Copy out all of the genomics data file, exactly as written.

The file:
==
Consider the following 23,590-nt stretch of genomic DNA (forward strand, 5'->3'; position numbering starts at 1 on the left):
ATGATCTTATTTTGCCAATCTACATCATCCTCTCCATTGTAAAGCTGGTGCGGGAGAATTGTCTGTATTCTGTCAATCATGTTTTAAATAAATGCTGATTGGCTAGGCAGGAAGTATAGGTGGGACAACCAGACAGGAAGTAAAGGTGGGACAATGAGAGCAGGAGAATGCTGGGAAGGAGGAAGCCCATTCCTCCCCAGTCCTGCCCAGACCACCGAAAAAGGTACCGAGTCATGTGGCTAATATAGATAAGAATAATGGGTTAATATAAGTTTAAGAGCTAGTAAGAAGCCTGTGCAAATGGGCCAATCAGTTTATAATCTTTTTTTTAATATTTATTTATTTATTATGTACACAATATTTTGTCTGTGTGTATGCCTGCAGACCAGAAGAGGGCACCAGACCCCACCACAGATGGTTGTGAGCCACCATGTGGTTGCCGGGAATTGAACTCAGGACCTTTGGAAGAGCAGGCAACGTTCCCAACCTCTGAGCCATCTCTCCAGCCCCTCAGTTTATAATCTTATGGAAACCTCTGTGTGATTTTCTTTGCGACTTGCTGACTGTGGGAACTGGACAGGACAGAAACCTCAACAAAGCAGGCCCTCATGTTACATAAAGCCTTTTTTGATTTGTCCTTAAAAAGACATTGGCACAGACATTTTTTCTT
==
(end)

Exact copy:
Consider the following 23,590-nt stretch of genomic DNA (forward strand, 5'->3'; position numbering starts at 1 on the left):
ATGATCTTATTTTGCCAATCTACATCATCCTCTCCATTGTAAAGCTGGTGCGGGAGAATTGTCTGTATTCTGTCAATCATGTTTTAAATAAATGCTGATTGGCTAGGCAGGAAGTATAGGTGGGACAACCAGACAGGAAGTAAAGGTGGGACAATGAGAGCAGGAGAATGCTGGGAAGGAGGAAGCCCATTCCTCCCCAGTCCTGCCCAGACCACCGAAAAAGGTACCGAGTCATGTGGCTAATATAGATAAGAATAATGGGTTAATATAAGTTTAAGAGCTAGTAAGAAGCCTGTGCAAATGGGCCAATCAGTTTATAATCTTTTTTTTAATATTTATTTATTTATTATGTACACAATATTTTGTCTGTGTGTATGCCTGCAGACCAGAAGAGGGCACCAGACCCCACCACAGATGGTTGTGAGCCACCATGTGGTTGCCGGGAATTGAACTCAGGACCTTTGGAAGAGCAGGCAACGTTCCCAACCTCTGAGCCATCTCTCCAGCCCCTCAGTTTATAATCTTATGGAAACCTCTGTGTGATTTTCTTTGCGACTTGCTGACTGTGGGAACTGGACAGGACAGAAACCTCAACAAAGCAGGCCCTCATGTTACATAAAGCCTTTTTTGATTTGTCCTTAAAAAGACATTGGCACAGACATTTTTTCTT